David Bourget (Western Ontario)
David Chalmers (ANU, NYU)
Rafael De Clercq
Jack Alan Reynolds
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Journal of Law, Medicine and Ethics 36 (1):150-173 (2008)
Patients belonging to ethnic, racial, and religious minorities have been all but excluded from the legal academy's on-going conversation about informed consent. This article repairs that egregious omission. It begins by observing the narrowing of ethical justifications that underlie our informed consent law, tracing the ethical literature from the ancients to modern formulations of autonomy-centered models. Next, this article reviews the vast body of empirical data available in social science literature, that demonstrates how distinct from the autonomy model the broad range of values and priorities held by patients from racial, ethnic, and religious minority groups is. The conclusion that informed consent's focus on the western notion of autonomy affirmatively harms minority patients is inescapable. The article concludes by offering a fiduciary model of informed consent law that could improve the quality of health care for more than 100 million minority patients, potentially at risk under current law while also regulating the informed consent procedure and practice in a way that will bring balance and justice to all American patients and providers.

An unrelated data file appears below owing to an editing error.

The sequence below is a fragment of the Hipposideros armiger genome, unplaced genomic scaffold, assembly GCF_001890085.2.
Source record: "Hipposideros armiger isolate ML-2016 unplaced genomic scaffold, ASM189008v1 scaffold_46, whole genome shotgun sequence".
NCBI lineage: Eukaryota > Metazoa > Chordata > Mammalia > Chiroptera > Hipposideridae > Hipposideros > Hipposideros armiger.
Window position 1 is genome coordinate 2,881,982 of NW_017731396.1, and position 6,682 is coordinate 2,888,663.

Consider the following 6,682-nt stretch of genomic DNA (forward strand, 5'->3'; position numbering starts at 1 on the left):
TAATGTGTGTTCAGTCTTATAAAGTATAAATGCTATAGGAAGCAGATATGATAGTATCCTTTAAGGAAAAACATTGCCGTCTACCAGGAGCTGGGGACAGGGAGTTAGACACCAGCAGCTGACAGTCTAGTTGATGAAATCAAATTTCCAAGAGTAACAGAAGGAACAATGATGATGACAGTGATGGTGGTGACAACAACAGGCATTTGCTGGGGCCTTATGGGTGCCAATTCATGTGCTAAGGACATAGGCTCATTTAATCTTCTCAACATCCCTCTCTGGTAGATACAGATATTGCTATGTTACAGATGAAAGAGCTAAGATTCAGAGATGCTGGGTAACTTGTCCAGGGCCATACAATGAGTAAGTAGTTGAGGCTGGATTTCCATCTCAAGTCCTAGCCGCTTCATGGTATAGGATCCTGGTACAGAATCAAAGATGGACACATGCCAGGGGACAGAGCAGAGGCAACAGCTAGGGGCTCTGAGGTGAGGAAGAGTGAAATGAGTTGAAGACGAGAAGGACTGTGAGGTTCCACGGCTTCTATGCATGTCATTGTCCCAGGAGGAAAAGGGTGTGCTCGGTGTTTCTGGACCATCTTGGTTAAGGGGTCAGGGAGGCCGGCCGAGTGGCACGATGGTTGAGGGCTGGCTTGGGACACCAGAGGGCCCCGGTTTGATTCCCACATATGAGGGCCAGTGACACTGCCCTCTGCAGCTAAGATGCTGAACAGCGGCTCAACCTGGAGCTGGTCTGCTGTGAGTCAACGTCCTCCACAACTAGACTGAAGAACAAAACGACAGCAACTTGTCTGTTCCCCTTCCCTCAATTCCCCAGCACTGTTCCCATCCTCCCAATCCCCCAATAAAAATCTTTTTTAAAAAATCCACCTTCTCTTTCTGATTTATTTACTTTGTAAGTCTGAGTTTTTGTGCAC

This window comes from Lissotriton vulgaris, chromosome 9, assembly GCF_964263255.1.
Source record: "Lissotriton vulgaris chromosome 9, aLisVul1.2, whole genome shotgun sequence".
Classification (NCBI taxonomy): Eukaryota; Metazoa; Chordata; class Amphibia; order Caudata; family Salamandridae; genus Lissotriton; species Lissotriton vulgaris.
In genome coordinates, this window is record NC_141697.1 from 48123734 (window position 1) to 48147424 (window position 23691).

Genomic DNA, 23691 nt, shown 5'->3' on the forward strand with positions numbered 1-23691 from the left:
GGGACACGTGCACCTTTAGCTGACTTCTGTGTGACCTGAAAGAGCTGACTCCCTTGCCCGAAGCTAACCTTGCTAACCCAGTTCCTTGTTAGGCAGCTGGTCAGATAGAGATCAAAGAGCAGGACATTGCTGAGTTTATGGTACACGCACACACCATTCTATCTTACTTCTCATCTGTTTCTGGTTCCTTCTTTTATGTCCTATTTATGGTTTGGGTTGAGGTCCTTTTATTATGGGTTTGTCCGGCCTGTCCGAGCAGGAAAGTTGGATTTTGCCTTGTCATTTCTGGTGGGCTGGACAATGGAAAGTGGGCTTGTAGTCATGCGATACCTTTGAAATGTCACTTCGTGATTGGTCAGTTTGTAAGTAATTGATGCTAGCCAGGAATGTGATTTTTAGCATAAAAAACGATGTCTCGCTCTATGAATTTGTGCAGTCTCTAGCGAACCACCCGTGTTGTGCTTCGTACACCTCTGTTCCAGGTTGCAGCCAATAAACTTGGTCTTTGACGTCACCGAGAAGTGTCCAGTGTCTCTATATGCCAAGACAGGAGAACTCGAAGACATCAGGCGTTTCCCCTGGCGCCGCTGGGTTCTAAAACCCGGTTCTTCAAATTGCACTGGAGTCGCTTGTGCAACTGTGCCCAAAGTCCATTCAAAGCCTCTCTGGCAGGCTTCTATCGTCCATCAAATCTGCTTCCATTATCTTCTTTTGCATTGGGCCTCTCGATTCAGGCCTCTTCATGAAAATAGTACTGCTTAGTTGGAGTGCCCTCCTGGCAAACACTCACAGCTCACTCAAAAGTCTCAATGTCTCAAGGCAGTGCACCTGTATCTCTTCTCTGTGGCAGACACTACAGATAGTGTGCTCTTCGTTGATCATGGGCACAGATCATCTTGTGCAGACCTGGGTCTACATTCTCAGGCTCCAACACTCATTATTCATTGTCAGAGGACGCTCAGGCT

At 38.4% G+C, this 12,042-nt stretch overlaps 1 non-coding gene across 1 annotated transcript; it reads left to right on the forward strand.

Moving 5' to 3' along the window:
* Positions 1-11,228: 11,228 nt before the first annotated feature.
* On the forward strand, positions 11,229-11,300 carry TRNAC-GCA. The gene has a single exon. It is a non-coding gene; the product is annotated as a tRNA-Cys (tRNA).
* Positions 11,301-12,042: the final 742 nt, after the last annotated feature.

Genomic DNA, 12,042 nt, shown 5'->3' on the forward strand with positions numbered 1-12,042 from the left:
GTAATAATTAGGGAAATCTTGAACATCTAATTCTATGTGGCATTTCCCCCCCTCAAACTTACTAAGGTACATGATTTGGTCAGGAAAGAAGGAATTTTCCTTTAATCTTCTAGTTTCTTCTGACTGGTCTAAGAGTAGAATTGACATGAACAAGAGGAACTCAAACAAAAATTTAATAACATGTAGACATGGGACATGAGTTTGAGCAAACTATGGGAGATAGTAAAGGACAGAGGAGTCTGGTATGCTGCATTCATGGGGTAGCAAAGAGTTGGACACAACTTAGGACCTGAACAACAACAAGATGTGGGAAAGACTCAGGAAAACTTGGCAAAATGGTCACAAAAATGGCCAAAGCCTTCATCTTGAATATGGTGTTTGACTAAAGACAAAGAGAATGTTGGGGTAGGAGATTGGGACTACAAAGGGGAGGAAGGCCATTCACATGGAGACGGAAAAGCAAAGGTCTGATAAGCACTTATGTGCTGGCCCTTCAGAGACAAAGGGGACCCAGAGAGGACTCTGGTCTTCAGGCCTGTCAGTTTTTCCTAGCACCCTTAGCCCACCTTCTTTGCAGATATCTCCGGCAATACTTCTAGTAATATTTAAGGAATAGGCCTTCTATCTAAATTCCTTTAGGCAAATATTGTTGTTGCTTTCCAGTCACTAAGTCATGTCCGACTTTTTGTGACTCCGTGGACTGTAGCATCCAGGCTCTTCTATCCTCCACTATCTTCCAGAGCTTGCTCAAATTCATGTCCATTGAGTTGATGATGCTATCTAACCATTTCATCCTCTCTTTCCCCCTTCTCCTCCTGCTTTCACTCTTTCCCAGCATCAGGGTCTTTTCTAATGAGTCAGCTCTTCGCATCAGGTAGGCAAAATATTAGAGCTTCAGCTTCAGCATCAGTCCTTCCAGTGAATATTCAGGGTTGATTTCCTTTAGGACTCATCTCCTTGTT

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References found in this work BETA
Tom L. Beauchamp (2009). Principles of Biomedical Ethics. Oxford University Press.
Erika Blacksher (1998). Desperately Seeking Difference. Cambridge Quarterly of Healthcare Ethics 7 (01):11-16.
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Citations of this work BETA
Kathryn E. Artnak, Richard M. McGraw & Vayden F. Stanley (2011). Health Care Accessibility for Chronic Illness Management and End-of-Life Care: A View From Rural America. Journal of Law, Medicine and Ethics 39 (2):140-155.
Dianne Quigley (2015). Promoting Human Subjects Training for Place-Based Communities and Cultural Groups in Environmental Research: Curriculum Approaches for Graduate Student/Faculty Training. Science and Engineering Ethics 21 (1):209-226.
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